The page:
This post, Why HR managers should review their HIPAA procedures, first appeared on

HIPAA audits are on the rise, and so are associated fines. In 2016, the U.S. Department of Health and Human Service’s Office of Civil Rights collected $23 million in fines, a 300% increase over 2014, the previous record year for fines.

The increase in audits — combined with everything from changes in technology, the addition of a health and wellness program and concerns about hacking — serve as a good reminder why employers should revisit HIPAA training often to ensure compliance.

Many of the employers facing fines are healthcare providers, health plans or healthcare clearinghouses (organizations considered as covered entities under HIPAA). But most HR professionals handle protected health information (PHI) to some extent — which puts them in danger of violating the HIPAA Privacy Rule.

Employers need a formal approach to HIPAA
Employers should have a written policy in place about how they handle PHI and designate PHI handlers and a HIPAA privacy officer. The policy should outline what types of information are considered PHI and how employers may and may not use it. It should also include a procedure for handling complaints and a process for employees to file them if they think their privacy rights are being violated.

Employees who may handle PHI should be trained on the dos and don’ts of handling protected health information — especially as it relates to electronic information. It’s vital for the HR team to understand the implications of handling PHI in emails, storing it on the cloud, or communicating about it over other electronic formats. And when discussing matters containing PHI with an employee, it’s important to have a signed HIPAA authorization form for the release of employee health information.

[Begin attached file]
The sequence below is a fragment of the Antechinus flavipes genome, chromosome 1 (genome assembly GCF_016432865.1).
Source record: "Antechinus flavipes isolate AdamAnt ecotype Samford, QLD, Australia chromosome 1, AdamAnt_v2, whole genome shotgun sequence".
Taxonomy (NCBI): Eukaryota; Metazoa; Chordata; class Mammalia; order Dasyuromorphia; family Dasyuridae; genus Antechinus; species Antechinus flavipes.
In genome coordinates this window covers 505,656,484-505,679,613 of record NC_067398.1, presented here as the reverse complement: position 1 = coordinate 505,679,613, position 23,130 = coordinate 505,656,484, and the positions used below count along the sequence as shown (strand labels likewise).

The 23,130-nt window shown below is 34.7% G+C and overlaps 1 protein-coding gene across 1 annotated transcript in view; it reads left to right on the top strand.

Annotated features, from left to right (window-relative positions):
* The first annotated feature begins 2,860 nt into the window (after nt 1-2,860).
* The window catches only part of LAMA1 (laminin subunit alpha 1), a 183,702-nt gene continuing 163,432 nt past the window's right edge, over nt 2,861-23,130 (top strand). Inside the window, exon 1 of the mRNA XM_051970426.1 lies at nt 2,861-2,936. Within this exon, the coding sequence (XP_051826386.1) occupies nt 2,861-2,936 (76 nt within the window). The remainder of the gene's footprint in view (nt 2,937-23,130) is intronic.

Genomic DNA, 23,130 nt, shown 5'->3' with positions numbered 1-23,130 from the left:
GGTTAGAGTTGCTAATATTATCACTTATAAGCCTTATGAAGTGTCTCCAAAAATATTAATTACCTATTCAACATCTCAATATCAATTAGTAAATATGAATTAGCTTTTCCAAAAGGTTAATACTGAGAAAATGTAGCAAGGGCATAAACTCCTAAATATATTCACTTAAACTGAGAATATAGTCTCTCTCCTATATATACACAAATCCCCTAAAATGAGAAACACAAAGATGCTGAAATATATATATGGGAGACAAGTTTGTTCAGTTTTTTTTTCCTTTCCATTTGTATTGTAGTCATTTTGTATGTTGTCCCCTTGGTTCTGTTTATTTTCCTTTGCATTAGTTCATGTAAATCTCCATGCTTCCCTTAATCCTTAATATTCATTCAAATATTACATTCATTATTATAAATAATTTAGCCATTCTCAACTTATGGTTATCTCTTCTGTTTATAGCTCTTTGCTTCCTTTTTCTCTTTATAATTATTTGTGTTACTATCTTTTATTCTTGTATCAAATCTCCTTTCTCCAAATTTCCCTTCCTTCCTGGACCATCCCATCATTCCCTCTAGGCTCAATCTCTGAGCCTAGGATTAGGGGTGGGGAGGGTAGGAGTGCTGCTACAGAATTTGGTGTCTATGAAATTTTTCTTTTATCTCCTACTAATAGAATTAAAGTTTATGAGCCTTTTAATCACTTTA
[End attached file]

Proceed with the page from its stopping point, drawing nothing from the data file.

Lastly, the HIPAA privacy officer should review health plan documents and ensure that agreements with vendors who handle PHI, called “business associate agreements,” are up to date. The federal government considers such vendors to be business associates of the plan sponsor.

As companies hit with steep fines in 2016 would tell you, the penalties for HIPAA violations can be high. They start at $100 per incident but can increase up to $25,000 per violation per year. These violations can also be “stacked” if an individual makes more than one violation, or if more than one standard is violated.

In addition to federal rules, employers may also be subject to state privacy rules that further limit how PHI is used.

The increase in the number of audits, as well as changes in how employees might communicate about PHI or store information, make it more important than ever to ensure you and your team have covered all the bases should your company be hit with a HIPAA audit.

This post, Why HR managers should review their HIPAA procedures, first appeared on

Comments are closed.